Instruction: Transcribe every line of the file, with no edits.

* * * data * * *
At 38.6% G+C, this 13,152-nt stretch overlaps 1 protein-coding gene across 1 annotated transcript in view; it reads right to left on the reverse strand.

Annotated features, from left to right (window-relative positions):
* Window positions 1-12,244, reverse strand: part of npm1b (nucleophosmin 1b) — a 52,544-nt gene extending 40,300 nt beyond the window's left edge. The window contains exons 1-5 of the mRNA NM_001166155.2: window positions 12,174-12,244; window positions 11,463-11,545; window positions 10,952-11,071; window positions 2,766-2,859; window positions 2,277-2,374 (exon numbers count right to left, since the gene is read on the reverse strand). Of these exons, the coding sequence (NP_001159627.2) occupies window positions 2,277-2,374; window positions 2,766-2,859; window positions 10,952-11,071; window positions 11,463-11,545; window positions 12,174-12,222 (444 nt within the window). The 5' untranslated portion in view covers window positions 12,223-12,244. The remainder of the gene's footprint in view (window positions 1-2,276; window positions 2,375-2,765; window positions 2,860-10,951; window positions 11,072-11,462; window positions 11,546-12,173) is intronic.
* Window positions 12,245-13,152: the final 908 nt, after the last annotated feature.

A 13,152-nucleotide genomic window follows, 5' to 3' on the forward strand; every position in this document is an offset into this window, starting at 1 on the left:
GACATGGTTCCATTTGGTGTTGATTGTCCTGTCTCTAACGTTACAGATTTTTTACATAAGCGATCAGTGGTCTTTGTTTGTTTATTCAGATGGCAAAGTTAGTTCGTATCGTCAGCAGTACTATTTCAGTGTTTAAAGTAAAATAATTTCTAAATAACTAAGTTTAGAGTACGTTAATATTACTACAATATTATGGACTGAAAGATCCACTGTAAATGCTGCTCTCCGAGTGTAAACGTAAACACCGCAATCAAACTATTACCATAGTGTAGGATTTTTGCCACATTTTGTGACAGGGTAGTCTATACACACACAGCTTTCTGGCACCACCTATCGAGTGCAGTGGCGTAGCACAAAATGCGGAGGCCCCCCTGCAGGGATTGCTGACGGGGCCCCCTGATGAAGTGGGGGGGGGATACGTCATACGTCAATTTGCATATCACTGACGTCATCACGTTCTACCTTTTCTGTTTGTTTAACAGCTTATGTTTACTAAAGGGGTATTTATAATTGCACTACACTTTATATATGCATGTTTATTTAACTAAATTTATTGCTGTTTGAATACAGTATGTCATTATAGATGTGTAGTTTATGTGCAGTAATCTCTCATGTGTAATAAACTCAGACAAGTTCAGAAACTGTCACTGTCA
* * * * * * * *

At 38.6% G+C, this 13,152-nt stretch overlaps 1 protein-coding gene across 1 annotated transcript in view; it reads right to left on the reverse strand.

Annotated features, from left to right (window-relative positions):
* Window positions 1-12,244, reverse strand: part of npm1b (nucleophosmin 1b) — a 52,544-nt gene extending 40,300 nt beyond the window's left edge. The window contains exons 1-5 of the mRNA NM_001166155.2: window positions 12,174-12,244; window positions 11,463-11,545; window positions 10,952-11,071; window positions 2,766-2,859; window positions 2,277-2,374 (exon numbers count right to left, since the gene is read on the reverse strand). Of these exons, the coding sequence (NP_001159627.2) occupies window positions 2,277-2,374; window positions 2,766-2,859; window positions 10,952-11,071; window positions 11,463-11,545; window positions 12,174-12,222 (444 nt within the window). The 5' untranslated portion in view covers window positions 12,223-12,244. The remainder of the gene's footprint in view (window positions 1-2,276; window positions 2,375-2,765; window positions 2,860-10,951; window positions 11,072-11,462; window positions 11,546-12,173) is intronic.
* Window positions 12,245-13,152: the final 908 nt, after the last annotated feature.

A 13,152-nucleotide genomic window follows, 5' to 3' on the forward strand; every position in this document is an offset into this window, starting at 1 on the left:
GACATGGTTCCATTTGGTGTTGATTGTCCTGTCTCTAACGTTACAGATTTTTTACATAAGCGATCAGTGGTCTTTGTTTGTTTATTCAGATGGCAAAGTTAGTTCGTATCGTCAGCAGTACTATTTCAGTGTTTAAAGTAAAATAATTTCTAAATAACTAAGTTTAGAGTACGTTAATATTACTACAATATTATGGACTGAAAGATCCACTGTAAATGCTGCTCTCCGAGTGTAAACGTAAACACCGCAATCAAACTATTACCATAGTGTAGGATTTTTGCCACATTTTGTGACAGGGTAGTCTATACACACACAGCTTTCTGGCACCACCTATCGAGTGCAGTGGCGTAGCACAAAATGCGGAGGCCCCCCTGCAGGGATTGCTGACGGGGCCCCCTGATGAAGTGGGGGGGGGATACGTCATACGTCAATTTGCATATCACTGACGTCATCACGTTCTACCTTTTCTGTTTGTTTAACAGCTTATGTTTACTAAAGGGGTATTTATAATTGCACTACACTTTATATATGCATGTTTATTTAACTAAATTTATTGCTGTTTGAATACAGTATGTCATTATAGATGTGTAGTTTATGTGCAGTAATCTCTCATGTGTAATAAACTCAGACAAGTTCAGAAACTGTCACTGTCA